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About this blog

A modern house build in the heart of a medieval Scottish town. With cake. 

Entries in this blog

 

Window dramas

So, I know I promised  tales of cladding and roofing in the last instalment, but I have reviewed my photo stream and in fact realised that the window install was the next thing. At the end of November (as we all know, winter is prime building time), we finally retrieved our bargain basement windows from storage and brought them to site. Ah, the bargain basement windows, a tale of joy, horror, stress, fury, confusion and eventual revenge all in one.    I should explain. When we had secu
 

Our house on a lorry

So, I just remembered that I actually had this blog. I'm killing time waiting for a phonecall, so, updates! Over a year later! Stuff has happened. Lots of stuff. Lots of money. Many tears. Some moments of "FFS, what?!", many moments of "HOW MUCH?" and "how the feck does this bloody shower fit together?" and a few, rare, beautiful moments of "woah, that looks awesome".    The last entry ended on a lovely "woah" moment of the successful pouring of our beautiful concrete floor throughout
 

MBC - part 1

We have our building warrant, FINALLY. I have a new job. The small one has started school.    MBC are here. The glorious day of the 29th August arrived, and so did the vans, carrying Brendan's crew. The sun was shining, tonnes of sand were delivered and painstakingly spread out. It's amazing how much time the MBC boys took to make sure everything was exactly level before carrying on, I found the level of care that was taken very reassuring, and of course Sean was on hand with a terribl

divorcingjack

divorcingjack

 

20 day Building Control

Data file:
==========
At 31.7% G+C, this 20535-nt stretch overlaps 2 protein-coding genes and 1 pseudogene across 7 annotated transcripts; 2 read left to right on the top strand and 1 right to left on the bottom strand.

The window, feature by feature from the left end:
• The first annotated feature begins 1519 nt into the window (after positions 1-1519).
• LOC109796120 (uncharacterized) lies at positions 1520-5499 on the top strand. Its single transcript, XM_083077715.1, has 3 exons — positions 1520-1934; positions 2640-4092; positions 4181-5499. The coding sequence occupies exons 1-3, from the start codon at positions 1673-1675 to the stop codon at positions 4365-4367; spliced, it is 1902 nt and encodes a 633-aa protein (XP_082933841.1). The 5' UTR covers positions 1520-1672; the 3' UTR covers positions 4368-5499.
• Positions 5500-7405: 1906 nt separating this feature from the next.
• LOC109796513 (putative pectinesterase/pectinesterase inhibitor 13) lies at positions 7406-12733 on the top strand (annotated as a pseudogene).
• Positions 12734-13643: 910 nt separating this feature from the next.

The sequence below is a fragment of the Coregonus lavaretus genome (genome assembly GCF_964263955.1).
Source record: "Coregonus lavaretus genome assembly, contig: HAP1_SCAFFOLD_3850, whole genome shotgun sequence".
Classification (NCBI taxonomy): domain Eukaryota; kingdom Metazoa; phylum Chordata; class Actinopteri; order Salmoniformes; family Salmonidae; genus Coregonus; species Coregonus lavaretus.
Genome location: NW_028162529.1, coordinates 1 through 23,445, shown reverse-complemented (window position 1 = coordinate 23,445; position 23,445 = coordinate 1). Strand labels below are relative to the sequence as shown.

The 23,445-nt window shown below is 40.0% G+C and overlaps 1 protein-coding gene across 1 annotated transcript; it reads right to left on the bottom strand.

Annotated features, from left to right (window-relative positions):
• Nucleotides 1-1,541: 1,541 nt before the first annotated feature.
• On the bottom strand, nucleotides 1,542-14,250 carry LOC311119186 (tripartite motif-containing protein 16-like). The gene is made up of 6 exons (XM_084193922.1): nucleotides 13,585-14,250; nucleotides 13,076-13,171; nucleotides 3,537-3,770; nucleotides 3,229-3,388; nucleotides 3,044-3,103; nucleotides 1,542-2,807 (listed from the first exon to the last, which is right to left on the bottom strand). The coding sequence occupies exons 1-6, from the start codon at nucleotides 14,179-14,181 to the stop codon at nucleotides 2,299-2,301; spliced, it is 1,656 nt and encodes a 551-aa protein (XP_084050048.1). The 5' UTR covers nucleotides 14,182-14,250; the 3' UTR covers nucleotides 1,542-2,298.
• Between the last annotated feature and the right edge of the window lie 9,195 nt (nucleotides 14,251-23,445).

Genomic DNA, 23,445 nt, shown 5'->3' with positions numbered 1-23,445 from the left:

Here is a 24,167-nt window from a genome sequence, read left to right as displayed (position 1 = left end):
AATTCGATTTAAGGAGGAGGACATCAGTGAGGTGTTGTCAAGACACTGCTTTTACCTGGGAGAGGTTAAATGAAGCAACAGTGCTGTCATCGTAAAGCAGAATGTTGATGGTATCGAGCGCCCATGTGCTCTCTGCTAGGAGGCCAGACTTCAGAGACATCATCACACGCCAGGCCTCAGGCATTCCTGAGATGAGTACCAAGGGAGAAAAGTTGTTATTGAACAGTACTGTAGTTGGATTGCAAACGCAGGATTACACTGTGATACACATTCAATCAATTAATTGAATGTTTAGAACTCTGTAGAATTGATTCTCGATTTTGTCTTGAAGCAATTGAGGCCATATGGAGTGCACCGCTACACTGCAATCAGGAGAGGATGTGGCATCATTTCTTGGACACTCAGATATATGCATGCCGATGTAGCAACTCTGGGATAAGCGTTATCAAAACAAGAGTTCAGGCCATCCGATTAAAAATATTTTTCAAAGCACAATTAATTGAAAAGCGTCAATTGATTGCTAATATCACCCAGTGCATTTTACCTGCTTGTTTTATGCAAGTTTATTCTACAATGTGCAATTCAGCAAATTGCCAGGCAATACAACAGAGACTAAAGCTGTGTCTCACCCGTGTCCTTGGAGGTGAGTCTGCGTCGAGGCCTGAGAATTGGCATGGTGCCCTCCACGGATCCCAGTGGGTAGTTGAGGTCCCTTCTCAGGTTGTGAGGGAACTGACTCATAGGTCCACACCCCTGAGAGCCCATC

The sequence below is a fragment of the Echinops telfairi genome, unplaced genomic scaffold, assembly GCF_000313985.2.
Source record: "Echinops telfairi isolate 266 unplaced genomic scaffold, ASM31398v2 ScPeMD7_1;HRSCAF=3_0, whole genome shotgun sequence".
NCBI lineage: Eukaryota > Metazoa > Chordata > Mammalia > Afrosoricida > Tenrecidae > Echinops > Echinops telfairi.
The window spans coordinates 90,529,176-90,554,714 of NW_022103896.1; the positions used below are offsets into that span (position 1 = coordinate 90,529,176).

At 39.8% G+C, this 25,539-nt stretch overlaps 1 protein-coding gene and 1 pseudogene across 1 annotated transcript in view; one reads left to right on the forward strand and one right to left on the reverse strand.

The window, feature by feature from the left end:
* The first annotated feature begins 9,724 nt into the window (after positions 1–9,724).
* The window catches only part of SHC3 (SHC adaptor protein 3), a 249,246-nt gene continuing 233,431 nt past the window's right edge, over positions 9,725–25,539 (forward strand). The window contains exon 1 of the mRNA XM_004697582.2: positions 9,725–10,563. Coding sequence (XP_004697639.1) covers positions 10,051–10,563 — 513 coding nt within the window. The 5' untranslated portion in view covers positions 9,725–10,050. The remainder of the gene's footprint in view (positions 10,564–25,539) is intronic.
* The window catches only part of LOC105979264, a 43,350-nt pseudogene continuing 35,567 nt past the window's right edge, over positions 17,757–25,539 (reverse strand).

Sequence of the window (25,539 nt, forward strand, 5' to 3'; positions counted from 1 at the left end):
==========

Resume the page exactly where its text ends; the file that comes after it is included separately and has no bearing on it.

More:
So, after the last entry - we had a clear site, filled with many, many tonnes of compacted hardcore. All was well. No more digging, the wobbly wall hadn't fallen down, angry neighbours had been pacified with cake.    Onwards and upwards!    Well, not quite. We still didn't have our building warrant. We had applied for a staged warrant for foundations and frame, naively thinking that this would be quicker that going for the full thing. We had submitted the MBC plans, MBC engin

divorcingjack

divorcingjack

 

Topsoil, topsoil everywhere..

So, after the last entry, we were back to scratch again, having managed to secure an additional piece of land and an alternative access to our plot. Lots of measuring and pacing out later, we were able to basically take what would have been the 2nd floor of the planned house, and put it on the ground floor. The ground floor footprint was made considerably bigger by this, and the overall shape was much less "passive-friendly", but for our tight site, it really was the only option. After a lot of

divorcingjack

divorcingjack

 

Expensive access .....

At the end of the last episode, we were the proud owners of a landlocked, overlooked, overgrown plot in the centre of a medieval conservation area. Easy to develop, right?    The plot was accessed through a narrow close, about 2cm too narrow for a transit (even with the mirrors folded and a brave/careless driver in charge), so completely impractical for the creation of a new house. On either side, the plot is overlooked by 3 storey blocks of flats, tight up against the boundary, and at

divorcingjack

divorcingjack

 

Finding the plot

Six years ago, we had a casual conversation with an architect friend about the fact that we'd like to build our own home. Taking the resulting vague, non-committal "hmmmmm" as rampant, unbridled enthusiasm, we started looking for plots. First thought - our very own back garden. It was massive, a pain in the arse to garden, and it would be free!   Back garden plot Pros:    - Free -Less gardening   Back Garden Plot Cons:   - On a notorious flood plain

divorcingjack

divorcingjack